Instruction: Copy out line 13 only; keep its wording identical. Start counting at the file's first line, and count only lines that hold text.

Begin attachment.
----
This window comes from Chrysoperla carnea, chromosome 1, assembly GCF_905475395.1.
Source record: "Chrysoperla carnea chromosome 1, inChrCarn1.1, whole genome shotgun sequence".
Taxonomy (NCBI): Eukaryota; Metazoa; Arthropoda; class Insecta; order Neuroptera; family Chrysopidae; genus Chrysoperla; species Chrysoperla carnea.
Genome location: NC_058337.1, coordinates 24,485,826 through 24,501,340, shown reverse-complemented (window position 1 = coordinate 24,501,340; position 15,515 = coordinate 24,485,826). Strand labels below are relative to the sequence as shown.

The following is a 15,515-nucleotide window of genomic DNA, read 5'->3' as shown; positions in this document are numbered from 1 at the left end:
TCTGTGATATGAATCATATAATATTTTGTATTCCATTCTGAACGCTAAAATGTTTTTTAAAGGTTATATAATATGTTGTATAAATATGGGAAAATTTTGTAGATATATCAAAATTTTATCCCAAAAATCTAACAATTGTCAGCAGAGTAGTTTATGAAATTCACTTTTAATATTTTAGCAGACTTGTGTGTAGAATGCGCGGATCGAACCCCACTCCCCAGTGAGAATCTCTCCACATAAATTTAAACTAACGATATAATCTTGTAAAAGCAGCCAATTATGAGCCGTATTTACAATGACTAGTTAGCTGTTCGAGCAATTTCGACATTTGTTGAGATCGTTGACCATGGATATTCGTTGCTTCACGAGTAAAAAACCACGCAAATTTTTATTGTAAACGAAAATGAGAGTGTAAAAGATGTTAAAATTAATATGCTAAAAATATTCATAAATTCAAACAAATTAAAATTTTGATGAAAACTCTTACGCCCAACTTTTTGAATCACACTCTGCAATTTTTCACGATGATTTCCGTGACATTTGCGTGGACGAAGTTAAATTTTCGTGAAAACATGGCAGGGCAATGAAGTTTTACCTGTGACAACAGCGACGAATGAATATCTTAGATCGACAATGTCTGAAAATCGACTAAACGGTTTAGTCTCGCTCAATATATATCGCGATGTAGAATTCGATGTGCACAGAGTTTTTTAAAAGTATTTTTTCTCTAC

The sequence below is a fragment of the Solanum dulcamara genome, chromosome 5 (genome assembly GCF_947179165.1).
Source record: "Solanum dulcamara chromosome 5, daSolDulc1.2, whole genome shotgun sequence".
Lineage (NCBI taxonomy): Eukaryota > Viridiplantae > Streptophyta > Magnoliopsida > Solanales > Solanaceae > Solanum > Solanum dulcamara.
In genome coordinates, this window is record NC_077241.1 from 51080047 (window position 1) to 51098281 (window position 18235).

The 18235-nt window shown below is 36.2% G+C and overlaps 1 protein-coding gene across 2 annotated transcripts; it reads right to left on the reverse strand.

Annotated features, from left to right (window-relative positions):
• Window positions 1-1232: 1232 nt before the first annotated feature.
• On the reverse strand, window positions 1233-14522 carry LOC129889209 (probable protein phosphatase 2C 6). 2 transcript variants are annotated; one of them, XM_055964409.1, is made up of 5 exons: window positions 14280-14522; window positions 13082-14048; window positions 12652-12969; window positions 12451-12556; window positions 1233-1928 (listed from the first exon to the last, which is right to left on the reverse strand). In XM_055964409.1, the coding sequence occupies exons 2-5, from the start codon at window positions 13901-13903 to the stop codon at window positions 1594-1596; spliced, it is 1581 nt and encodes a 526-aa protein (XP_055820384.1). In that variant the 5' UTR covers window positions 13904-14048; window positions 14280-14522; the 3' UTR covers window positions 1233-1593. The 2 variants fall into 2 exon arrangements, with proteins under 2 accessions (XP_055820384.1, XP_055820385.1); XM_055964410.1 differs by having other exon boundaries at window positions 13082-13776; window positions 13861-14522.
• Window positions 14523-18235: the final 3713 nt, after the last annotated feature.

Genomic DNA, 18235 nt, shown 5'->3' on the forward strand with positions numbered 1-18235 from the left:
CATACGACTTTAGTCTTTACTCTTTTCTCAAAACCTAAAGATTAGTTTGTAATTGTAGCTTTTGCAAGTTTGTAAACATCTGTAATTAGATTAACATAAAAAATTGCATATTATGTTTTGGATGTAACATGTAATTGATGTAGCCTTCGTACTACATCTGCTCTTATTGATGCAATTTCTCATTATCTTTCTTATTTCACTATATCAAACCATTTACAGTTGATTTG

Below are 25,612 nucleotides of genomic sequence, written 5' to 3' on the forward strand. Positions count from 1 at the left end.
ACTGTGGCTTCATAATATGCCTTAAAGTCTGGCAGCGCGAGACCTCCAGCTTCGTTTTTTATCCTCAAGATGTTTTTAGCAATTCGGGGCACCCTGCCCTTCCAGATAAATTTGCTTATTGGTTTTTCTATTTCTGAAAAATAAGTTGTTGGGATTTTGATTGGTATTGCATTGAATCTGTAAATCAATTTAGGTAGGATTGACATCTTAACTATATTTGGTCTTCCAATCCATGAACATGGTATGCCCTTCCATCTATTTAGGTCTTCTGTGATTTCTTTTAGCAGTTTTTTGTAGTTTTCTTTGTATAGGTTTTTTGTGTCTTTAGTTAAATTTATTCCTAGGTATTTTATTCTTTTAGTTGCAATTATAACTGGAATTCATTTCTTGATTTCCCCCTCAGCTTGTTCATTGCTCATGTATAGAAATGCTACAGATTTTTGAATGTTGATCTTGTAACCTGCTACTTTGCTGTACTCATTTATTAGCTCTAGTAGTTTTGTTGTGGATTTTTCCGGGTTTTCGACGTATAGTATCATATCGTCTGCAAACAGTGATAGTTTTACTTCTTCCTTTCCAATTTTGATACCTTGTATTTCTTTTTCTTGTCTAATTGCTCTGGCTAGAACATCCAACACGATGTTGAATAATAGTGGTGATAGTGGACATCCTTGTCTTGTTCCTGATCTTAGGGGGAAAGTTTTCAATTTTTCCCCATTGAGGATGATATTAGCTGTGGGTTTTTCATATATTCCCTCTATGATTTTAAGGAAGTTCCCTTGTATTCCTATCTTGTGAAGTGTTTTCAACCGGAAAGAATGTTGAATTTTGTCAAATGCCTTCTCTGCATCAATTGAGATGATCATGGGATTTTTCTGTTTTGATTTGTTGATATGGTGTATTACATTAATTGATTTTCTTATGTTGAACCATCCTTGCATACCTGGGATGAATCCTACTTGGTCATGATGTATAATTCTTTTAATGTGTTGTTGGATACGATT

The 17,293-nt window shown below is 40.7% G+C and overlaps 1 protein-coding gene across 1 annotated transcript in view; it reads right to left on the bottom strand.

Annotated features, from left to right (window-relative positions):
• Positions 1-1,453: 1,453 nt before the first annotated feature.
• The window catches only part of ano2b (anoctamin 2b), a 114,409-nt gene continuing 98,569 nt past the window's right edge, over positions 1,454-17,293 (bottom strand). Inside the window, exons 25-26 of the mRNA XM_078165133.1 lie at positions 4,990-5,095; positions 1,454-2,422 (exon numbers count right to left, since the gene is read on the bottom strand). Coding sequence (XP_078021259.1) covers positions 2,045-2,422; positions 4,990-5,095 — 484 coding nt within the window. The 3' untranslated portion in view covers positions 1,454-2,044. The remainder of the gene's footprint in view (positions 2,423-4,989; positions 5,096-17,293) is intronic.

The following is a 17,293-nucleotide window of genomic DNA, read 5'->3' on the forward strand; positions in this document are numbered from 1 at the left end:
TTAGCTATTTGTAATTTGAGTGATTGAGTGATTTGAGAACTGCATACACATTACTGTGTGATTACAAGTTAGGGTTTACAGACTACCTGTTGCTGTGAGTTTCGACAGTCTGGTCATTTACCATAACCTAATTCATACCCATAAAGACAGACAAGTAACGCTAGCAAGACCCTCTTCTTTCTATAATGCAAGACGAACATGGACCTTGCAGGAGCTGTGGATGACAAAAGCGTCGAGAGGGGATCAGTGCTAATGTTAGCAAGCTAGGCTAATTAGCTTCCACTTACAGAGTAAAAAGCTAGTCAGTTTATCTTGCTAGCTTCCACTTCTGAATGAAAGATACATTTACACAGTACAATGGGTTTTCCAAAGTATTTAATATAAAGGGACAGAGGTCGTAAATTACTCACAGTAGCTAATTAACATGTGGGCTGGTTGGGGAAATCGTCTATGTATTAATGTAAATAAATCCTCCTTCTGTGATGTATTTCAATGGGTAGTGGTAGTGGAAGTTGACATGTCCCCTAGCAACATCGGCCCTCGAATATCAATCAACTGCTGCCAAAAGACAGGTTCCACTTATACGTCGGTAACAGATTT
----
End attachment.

• Window positions 1-1232: 1232 nt before the first annotated feature.